Our ferry to Forvik takes us about an hour.  This ferry has been a bit delayed, so when we get to the other side, we need to rush to make sure that we can catch the next ferry that leaves from Anndalsvågen.  We are driving behind a truck that also clearly does not want to miss this ferry - it is the last ferry of the day.  We arrive there with a few minutes to spare and drive onto the ferry.


This is a short ride across the Velfjord to Horn.  From Horn we make our way down the coast towards Brønnøysund.  But we do not spend any time in this relatively large and sprawling town.  We pass through on our way to Torghatten.  We have to make our way along a stretch of road with low speed limits and lots of speed bumps.  It takes some time.


But soon we arrive at the base of this unique mountain.  It is known as the mountain with a hole and it is linked to folklore and fairytales.  The mountain is 260 meters high and the hole is located at 112 meters above sea level.  People used to say that a fully rigged yacht could sail through the hole and they were right.  The hole is 37 meters high and 27 meters wide and 160 meters long.  the holes was formed when the land was lower and frost and the sea eroded the granite.


We began the walk up the side of the slope to the hole.  The trail is well prepared, made for the thousands of tourists that visit this place each year.  It is a fascinating natural phenomenon.  We are standing at one end of the hole and looking through this massive tunnel to the blue sky and sea at the other end.


We then begin the walk through the hole - the route is not even - we have to climb up and down some stairs and rocks.  It is a huge cavern.


We soon make it to the other side and we have a great view of the sea and the scattered low-lying islands.  It is a beautiful sight.  We hang out there for a while and then begin our balk back through the tunnel.


From the other side of the tunnel, we make our way back down the trail to our car and drive on.  We need to backtrack to Brønnøysund over the bridge from the island of Torget to the mainland.  We make a brief stop to buy some groceries and then head on.  Even though it is almost 8 PM, we decide to cover some ground this evening.



We will now leave route 17 and carry on east on route 76, known as the Tosenveien road, as we make our way to the E6.  We shall see how far we can drive and then stop for the night.  It certainly is a beautiful road that winds it's ay through majestic scenery.  After about half an hour, we have a near miss.  Jacqui is driving, and Lars all of a sudden spots some large brown objects approaching the road up a steep embankment.  Lars shouts "horse, horse".  Jacqui is like, so what, we see horses all the time.  Then as we move forward, the two brown objects make their way onto the road and we notice that they are moose.  Thank God they must have sensed us, because all of a sudden they turned and bolted.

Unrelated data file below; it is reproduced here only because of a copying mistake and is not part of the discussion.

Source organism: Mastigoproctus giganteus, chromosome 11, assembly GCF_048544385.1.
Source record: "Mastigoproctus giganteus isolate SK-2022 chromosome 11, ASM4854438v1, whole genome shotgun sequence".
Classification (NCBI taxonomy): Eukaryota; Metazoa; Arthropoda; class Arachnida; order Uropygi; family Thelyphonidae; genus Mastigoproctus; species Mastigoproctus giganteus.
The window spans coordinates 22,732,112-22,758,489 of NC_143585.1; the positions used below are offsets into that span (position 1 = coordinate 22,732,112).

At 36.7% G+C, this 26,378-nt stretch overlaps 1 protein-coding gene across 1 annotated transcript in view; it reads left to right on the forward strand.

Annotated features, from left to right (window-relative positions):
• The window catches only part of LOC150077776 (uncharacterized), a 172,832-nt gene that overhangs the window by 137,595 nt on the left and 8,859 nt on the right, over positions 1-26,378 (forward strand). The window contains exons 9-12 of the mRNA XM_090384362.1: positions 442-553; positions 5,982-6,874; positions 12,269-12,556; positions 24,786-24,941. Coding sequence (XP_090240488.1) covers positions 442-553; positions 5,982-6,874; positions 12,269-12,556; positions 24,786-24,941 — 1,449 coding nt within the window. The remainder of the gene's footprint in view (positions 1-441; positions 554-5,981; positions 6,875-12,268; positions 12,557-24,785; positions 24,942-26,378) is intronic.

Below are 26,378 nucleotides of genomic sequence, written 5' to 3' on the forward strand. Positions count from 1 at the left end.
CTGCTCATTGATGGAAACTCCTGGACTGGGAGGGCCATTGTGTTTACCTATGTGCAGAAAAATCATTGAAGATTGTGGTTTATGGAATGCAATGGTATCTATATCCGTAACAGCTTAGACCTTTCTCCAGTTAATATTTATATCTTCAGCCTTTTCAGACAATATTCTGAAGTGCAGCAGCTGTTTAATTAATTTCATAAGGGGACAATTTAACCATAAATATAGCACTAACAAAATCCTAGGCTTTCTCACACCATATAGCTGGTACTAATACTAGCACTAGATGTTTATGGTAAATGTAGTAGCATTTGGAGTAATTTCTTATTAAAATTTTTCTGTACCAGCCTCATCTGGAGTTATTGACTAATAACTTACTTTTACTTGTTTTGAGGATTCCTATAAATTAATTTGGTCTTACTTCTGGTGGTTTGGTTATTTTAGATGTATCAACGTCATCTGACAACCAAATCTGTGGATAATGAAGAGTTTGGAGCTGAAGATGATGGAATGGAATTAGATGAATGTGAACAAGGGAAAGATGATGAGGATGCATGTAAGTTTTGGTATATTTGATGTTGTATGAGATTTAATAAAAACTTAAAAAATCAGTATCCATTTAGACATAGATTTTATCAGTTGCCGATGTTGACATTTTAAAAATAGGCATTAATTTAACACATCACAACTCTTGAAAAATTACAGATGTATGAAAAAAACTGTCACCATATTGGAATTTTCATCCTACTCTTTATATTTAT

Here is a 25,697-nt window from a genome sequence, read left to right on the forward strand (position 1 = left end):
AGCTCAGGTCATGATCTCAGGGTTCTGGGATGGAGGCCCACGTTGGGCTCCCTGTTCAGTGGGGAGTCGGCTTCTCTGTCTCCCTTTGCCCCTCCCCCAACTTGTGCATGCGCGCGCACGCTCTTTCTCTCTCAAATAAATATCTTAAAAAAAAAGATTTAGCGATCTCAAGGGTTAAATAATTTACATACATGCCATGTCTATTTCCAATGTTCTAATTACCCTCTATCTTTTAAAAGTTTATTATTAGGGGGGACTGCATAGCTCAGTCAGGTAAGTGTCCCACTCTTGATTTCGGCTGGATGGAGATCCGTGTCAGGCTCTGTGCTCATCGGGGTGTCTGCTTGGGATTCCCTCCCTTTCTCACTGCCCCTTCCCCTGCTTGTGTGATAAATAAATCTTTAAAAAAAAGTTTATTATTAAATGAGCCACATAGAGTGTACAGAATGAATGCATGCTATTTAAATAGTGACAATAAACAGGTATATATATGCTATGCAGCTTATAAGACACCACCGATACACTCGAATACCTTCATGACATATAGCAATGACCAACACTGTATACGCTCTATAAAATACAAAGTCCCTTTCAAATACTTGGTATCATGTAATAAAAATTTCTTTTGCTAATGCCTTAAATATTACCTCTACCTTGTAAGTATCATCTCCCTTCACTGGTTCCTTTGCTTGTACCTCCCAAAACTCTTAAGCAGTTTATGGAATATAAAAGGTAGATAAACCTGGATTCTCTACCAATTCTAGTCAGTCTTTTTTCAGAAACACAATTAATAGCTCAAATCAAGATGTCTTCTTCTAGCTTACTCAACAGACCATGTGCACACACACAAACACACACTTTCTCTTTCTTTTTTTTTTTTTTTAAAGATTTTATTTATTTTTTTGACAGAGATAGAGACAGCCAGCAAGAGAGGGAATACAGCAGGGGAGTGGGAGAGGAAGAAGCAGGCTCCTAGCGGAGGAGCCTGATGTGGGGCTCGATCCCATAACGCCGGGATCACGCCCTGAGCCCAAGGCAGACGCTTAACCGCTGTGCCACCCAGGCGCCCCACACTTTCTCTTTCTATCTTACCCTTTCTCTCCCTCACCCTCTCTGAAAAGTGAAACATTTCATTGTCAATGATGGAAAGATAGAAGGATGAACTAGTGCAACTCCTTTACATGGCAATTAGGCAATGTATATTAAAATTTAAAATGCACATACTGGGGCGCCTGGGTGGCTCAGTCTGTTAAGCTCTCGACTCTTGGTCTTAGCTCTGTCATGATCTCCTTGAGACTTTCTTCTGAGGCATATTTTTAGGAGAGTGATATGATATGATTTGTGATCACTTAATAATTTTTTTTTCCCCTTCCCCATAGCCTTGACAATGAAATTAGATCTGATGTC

We came to a screeching halt.  If they had not bolted, we would have hit them and they would have made a frightful mess of our car, if not us as they came hurtling over the windshield onto our laps (the top was down).  We quickly backed up to see if we could get a sight of them.  Upon seeing us, they jumped into a lake that barred their way and swam away to the shore on the other side.  What a magnificent sight - and we were so happy that we did not injure or kill them.


We carry on and we are really wondering when we will find a campsite.  We slow down at a few possible spots, but they did not look very attractive.  Then we came up a campsite at the end of the Tosen fjord.  The place seemed deserted, but when we knocked on the door of the owners house, they told us that they had a cabin available.  The price was good and the cabin was very nice, so we took it.  It was already 9:30 PM.  Another late dinner.


Well, we quickly cook up dinner and then get ready to have a shower.  A few clouds have come in and as we go to the shower building, we notice that a light drizzle has begun to fall.  And this results in a beautiful natural show - we get bright double rainbows that arch from one edge of the horizon to the other.  They are the most fantastic set of rainbows that we have seen.  And the amazing thing is that they hang in the sky for over an hour.


We would go out every once in a while to check out how the rainbows were doing.  They just kept on hanging in the sky.  It was like they were a permanent fixture.  Also, remember, we are watching these rainbows just before midnight - the amazing things the midnight sun can do.  But soon it was time to retire for the night.